Windchill gives a lift to aircraft industry’s success

Airbus Industries now has Windchill installed across all the partners, and is doing a lot of work to develop its use for the A3XX superjumbo project. Airbus is one of the success stories of international co-operation in the aircraft industry. The main partners are British Aerospace, Daimler-Benz Aerospace, Aerospatiale and CASA, each a leading company […]

Airbus Industries now has Windchill installed across all the partners, and is doing a lot of work to develop its use for the A3XX superjumbo project.

Airbus is one of the success stories of international co-operation in the aircraft industry. The main partners are British Aerospace, Daimler-Benz Aerospace, Aerospatiale and CASA, each a leading company in its own right.

The UK company is responsible for the wings and fuel system so priorities include ensuring relevant computer systems connect and work together faultlessly, and that the components do too.

Peter Gadd, chairman of the PDM implementation team, says: ‘We see the Windchill environment as suited to multi-site operation. All the work we’ve done is based on that. Airbus has standardised on CAD systems for the design platform, and uses Windchill as the common system to link all the partners together.’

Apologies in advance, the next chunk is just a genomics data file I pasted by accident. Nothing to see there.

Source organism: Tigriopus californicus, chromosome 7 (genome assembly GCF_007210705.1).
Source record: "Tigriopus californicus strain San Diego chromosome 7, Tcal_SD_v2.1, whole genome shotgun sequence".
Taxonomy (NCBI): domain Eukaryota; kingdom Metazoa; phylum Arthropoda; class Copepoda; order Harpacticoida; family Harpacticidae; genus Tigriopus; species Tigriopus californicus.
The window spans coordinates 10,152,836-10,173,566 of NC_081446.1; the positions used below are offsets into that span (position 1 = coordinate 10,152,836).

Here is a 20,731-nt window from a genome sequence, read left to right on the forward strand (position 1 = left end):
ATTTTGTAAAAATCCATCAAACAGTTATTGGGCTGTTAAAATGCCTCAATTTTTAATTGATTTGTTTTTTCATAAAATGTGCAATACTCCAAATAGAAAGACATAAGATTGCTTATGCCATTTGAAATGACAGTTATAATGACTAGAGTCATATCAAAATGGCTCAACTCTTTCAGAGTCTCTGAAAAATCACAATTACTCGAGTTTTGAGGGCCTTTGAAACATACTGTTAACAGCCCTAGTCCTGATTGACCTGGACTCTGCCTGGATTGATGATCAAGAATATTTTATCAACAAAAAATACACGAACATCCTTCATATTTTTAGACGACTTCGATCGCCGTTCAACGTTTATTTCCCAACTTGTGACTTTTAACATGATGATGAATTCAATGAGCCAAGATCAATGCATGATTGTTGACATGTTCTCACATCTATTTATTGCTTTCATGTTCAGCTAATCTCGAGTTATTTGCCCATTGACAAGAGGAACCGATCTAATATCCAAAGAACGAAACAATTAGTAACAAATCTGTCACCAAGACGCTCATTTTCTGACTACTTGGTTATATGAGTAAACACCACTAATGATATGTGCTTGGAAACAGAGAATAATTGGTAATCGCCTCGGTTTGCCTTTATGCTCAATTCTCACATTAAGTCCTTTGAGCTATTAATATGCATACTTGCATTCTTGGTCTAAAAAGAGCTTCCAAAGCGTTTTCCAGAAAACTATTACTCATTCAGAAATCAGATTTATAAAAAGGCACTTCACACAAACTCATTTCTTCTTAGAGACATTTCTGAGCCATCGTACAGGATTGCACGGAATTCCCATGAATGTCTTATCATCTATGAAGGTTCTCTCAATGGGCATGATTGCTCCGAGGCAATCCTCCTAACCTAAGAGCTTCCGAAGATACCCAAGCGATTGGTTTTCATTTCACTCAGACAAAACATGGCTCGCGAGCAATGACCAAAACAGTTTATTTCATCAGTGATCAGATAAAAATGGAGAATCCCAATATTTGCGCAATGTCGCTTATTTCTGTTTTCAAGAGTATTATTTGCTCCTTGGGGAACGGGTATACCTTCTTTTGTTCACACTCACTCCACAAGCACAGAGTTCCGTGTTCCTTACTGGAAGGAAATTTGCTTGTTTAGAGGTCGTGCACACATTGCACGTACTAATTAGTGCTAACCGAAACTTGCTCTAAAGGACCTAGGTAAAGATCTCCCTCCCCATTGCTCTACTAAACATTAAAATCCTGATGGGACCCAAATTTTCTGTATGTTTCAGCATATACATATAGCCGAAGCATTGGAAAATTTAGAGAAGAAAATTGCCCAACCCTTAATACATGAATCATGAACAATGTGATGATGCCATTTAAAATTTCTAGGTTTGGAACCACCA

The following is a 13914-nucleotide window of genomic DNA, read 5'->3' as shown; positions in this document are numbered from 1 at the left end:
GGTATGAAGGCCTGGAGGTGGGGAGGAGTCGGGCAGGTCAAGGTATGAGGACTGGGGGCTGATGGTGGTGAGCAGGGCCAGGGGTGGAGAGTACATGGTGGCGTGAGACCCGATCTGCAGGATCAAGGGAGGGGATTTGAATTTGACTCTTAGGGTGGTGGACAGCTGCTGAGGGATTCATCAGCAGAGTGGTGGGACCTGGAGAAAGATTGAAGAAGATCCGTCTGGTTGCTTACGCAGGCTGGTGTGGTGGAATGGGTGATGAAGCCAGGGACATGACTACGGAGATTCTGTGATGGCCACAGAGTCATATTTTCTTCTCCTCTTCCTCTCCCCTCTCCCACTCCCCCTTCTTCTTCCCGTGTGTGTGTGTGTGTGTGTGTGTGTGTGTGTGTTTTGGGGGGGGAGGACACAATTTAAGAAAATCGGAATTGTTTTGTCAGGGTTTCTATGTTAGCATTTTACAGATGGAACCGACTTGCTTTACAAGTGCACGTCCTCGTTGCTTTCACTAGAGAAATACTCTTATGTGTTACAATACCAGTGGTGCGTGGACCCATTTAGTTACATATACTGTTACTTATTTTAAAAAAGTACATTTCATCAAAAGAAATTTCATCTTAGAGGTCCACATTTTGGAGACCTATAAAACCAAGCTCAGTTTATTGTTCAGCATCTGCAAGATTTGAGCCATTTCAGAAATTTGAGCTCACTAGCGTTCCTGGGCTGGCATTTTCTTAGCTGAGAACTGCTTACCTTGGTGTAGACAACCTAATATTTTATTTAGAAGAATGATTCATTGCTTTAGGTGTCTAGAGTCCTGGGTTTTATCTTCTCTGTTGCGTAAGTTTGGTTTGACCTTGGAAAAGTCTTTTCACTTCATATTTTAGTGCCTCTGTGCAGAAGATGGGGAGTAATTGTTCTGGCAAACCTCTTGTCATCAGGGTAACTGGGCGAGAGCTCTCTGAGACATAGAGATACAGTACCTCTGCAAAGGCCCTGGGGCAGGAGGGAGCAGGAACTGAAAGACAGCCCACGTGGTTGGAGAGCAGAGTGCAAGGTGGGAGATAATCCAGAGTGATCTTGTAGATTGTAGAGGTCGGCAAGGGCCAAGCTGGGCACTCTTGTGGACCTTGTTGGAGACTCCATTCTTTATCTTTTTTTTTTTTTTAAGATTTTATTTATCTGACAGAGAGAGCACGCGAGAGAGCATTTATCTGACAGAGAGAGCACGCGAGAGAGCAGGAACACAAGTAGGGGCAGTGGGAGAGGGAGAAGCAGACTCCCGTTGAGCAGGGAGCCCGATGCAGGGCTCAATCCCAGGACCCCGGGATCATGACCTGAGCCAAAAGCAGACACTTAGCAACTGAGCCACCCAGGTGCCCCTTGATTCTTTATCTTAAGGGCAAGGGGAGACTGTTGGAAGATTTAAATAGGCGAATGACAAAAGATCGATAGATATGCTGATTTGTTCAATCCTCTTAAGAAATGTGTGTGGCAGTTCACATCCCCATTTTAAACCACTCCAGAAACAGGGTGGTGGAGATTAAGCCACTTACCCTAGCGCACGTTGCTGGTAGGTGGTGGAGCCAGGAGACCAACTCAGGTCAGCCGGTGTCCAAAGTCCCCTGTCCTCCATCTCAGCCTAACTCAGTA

The main engineering problem is that design, manufacture and assembly are distributed across Europe so, for instance, the wings are designed and made in the UK and fitted in Germany.

‘We can only achieve this with the aid of a flexible PDM system,’ continues Gadd, ‘as the designs need to be shared and concurrent. Later on we expect to extend the use of Windchill to suppliers, with them either having their own systems or a way of accessing ours.’

Although the Airbus A3XX project is massive, there is potential for the Windchill technology to find other applications within British Aerospace. ‘The future lies in further use of the backbone,’ says Gadd. ‘If it proves itself it will quickly become more widespread than just the A3XX project.’